The gospel spreads quickly along existing relationships. When someone first believes in Jesus, the relational network is at its most prime moment. Many friends and family are not believers. Those same relationships are existing and need not be built. Gospel conversations are the most natural when they tell what has just happened to them to those they already know.


Existing believers also have existing relationships in their current situation. Be it friends, family, coworkers, third-place acquaintances, or any people who go where they go and do what they do, the cultural jump to initiate or leverage those relationships barely exists, if at all.


In both of these instances, inviting someone to discover Jesus with them in a local church expression is natural. The barriers are simple invitations, a resistance to religion, or maybe a heartfelt apology to restore a broken relationship. Culturally, however, these existing relationships would feel comfortable in the local church expression. 100% of believers should be trained and actively engaged in the Great Commission making disciples as they are going in their every day lives.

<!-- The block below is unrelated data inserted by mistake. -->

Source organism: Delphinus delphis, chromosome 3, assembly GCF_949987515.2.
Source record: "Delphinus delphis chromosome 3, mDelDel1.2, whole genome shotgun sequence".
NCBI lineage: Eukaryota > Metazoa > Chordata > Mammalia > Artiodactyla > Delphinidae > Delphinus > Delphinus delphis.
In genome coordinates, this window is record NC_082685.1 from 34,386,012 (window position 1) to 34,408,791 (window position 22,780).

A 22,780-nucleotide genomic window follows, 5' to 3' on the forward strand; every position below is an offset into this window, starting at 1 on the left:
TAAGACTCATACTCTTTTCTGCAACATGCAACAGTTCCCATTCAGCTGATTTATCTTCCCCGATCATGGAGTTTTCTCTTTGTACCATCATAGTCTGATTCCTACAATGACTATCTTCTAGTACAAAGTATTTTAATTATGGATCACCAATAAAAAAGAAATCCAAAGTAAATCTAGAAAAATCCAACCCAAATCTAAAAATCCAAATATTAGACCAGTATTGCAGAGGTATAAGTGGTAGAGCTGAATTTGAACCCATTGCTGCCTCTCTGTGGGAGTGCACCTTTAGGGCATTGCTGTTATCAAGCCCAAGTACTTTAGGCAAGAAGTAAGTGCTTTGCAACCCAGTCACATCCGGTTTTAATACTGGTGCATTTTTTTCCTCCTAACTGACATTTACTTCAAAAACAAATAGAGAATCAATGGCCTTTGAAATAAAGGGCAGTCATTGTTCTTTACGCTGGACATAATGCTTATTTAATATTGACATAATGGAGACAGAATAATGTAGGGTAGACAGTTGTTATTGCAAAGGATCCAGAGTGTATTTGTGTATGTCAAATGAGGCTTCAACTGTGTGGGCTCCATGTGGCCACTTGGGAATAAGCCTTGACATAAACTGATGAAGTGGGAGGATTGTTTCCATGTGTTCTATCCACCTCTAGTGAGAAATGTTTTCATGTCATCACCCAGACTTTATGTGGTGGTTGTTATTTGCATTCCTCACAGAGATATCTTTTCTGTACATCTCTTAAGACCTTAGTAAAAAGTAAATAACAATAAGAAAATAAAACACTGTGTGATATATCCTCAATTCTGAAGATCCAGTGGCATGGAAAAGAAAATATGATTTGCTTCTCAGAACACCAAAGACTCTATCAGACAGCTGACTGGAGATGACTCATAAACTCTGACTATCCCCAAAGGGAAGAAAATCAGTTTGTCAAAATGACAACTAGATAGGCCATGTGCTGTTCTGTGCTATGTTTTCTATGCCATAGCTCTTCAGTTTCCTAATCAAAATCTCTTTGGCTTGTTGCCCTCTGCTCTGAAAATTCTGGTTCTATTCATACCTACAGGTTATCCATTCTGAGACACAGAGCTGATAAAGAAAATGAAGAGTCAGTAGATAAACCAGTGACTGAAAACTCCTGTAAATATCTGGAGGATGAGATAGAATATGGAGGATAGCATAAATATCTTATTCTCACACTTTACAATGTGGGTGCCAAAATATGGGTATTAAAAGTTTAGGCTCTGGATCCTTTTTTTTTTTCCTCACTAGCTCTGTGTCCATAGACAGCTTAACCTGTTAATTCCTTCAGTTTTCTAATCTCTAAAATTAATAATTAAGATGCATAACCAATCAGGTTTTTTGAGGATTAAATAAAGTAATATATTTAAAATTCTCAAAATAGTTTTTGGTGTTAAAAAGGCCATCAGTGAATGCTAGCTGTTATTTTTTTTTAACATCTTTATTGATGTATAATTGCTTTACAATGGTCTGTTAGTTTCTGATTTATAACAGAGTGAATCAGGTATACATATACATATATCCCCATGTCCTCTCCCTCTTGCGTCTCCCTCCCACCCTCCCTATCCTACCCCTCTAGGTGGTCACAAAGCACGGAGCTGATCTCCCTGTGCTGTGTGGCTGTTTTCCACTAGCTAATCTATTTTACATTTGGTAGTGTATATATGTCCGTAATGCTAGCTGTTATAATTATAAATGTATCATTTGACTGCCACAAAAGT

Any Christian Can Be A Missionary

In our glocal world, especially in the American experiment, navigating multiple cultural environments has become a daily practice. For instance, a suburban family man wakes up among a culture very familiar to him, his home. He drinks a cup of coffee and watches news stories from around the world. He then spends his day in an office with multiple nationalities, and probably native languages, all gathered for the purpose of work, but communicate in English. Then he leaves work to watch a little league baseball game where people from all around his city have gathered with their children. They have multiple religious backgrounds. They have different neighborhoods, different food preferences, and may even talk to each other in different languages, yet they share gatorades from the same cooler and wear the same team shirt. He then waves to the family across the street who recently moved from another country when he arrives home.